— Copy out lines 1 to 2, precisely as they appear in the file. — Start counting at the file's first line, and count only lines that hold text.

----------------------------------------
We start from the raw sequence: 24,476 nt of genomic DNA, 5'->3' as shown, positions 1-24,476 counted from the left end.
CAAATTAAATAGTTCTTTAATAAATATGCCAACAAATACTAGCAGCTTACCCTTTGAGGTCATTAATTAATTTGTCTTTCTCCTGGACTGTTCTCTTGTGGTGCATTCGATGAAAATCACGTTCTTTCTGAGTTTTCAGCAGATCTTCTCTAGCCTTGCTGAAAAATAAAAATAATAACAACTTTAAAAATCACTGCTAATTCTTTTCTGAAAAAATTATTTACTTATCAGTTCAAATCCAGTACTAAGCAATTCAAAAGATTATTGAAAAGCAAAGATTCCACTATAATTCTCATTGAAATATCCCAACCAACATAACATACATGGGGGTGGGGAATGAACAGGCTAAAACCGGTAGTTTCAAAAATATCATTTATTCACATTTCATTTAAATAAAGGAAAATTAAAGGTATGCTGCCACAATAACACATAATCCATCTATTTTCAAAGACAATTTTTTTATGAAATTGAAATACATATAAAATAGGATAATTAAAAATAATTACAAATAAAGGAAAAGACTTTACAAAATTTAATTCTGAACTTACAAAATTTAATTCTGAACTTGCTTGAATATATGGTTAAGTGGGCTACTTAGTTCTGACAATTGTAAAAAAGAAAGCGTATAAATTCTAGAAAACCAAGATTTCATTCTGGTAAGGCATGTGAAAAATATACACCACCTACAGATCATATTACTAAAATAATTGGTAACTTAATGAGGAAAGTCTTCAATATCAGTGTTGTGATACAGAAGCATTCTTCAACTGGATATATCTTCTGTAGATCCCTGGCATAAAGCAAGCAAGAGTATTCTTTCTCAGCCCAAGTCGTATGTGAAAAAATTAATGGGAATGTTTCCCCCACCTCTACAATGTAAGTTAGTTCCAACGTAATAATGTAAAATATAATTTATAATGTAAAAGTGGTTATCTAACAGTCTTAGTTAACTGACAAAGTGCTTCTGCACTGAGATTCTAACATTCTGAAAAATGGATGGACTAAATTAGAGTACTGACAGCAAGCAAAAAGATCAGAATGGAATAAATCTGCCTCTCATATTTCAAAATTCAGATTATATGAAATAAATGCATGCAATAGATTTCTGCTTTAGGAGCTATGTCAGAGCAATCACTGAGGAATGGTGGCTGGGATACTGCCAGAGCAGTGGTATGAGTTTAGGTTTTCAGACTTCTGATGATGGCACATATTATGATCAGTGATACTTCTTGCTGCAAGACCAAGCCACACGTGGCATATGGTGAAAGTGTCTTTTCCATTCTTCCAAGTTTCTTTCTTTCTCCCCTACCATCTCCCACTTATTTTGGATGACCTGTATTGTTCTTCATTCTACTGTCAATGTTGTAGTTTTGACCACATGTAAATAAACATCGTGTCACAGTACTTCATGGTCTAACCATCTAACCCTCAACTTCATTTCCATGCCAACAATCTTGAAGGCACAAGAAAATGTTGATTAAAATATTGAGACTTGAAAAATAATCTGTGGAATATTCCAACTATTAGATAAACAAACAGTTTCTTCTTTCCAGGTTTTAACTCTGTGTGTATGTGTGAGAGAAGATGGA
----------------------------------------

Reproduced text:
We start from the raw sequence: 24,476 nt of genomic DNA, 5'->3' as shown, positions 1-24,476 counted from the left end.
CAAATTAAATAGTTCTTTAATAAATATGCCAACAAATACTAGCAGCTTACCCTTTGAGGTCATTAATTAATTTGTCTTTCTCCTGGACTGTTCTCTTGTGGTGCATTCGATGAAAATCACGTTCTTTCTGAGTTTTCAGCAGATCTTCTCTAGCCTTGCTGAAAAATAAAAATAATAACAACTTTAAAAATCACTGCTAATTCTTTTCTGAAAAAATTATTTACTTATCAGTTCAAATCCAGTACTAAGCAATTCAAAAGATTATTGAAAAGCAAAGATTCCACTATAATTCTCATTGAAATATCCCAACCAACATAACATACATGGGGGTGGGGAATGAACAGGCTAAAACCGGTAGTTTCAAAAATATCATTTATTCACATTTCATTTAAATAAAGGAAAATTAAAGGTATGCTGCCACAATAACACATAATCCATCTATTTTCAAAGACAATTTTTTTATGAAATTGAAATACATATAAAATAGGATAATTAAAAATAATTACAAATAAAGGAAAAGACTTTACAAAATTTAATTCTGAACTTACAAAATTTAATTCTGAACTTGCTTGAATATATGGTTAAGTGGGCTACTTAGTTCTGACAATTGTAAAAAAGAAAGCGTATAAATTCTAGAAAACCAAGATTTCATTCTGGTAAGGCATGTGAAAAATATACACCACCTACAGATCATATTACTAAAATAATTGGTAACTTAATGAGGAAAGTCTTCAATATCAGTGTTGTGATACAGAAGCATTCTTCAACTGGATATATCTTCTGTAGATCCCTGGCATAAAGCAAGCAAGAGTATTCTTTCTCAGCCCAAGTCGTATGTGAAAAAATTAATGGGAATGTTTCCCCCACCTCTACAATGTAAGTTAGTTCCAACGTAATAATGTAAAATATAATTTATAATGTAAAAGTGGTTATCTAACAGTCTTAGTTAACTGACAAAGTGCTTCTGCACTGAGATTCTAACATTCTGAAAAATGGATGGACTAAATTAGAGTACTGACAGCAAGCAAAAAGATCAGAATGGAATAAATCTGCCTCTCATATTTCAAAATTCAGATTATATGAAATAAATGCATGCAATAGATTTCTGCTTTAGGAGCTATGTCAGAGCAATCACTGAGGAATGGTGGCTGGGATACTGCCAGAGCAGTGGTATGAGTTTAGGTTTTCAGACTTCTGATGATGGCACATATTATGATCAGTGATACTTCTTGCTGCAAGACCAAGCCACACGTGGCATATGGTGAAAGTGTCTTTTCCATTCTTCCAAGTTTCTTTCTTTCTCCCCTACCATCTCCCACTTATTTTGGATGACCTGTATTGTTCTTCATTCTACTGTCAATGTTGTAGTTTTGACCACATGTAAATAAACATCGTGTCACAGTACTTCATGGTCTAACCATCTAACCCTCAACTTCATTTCCATGCCAACAATCTTGAAGGCACAAGAAAATGTTGATTAAAATATTGAGACTTGAAAAATAATCTGTGGAATATTCCAACTATTAGATAAACAAACAGTTTCTTCTTTCCAGGTTTTAACTCTGTGTGTATGTGTGAGAGAAGATGGA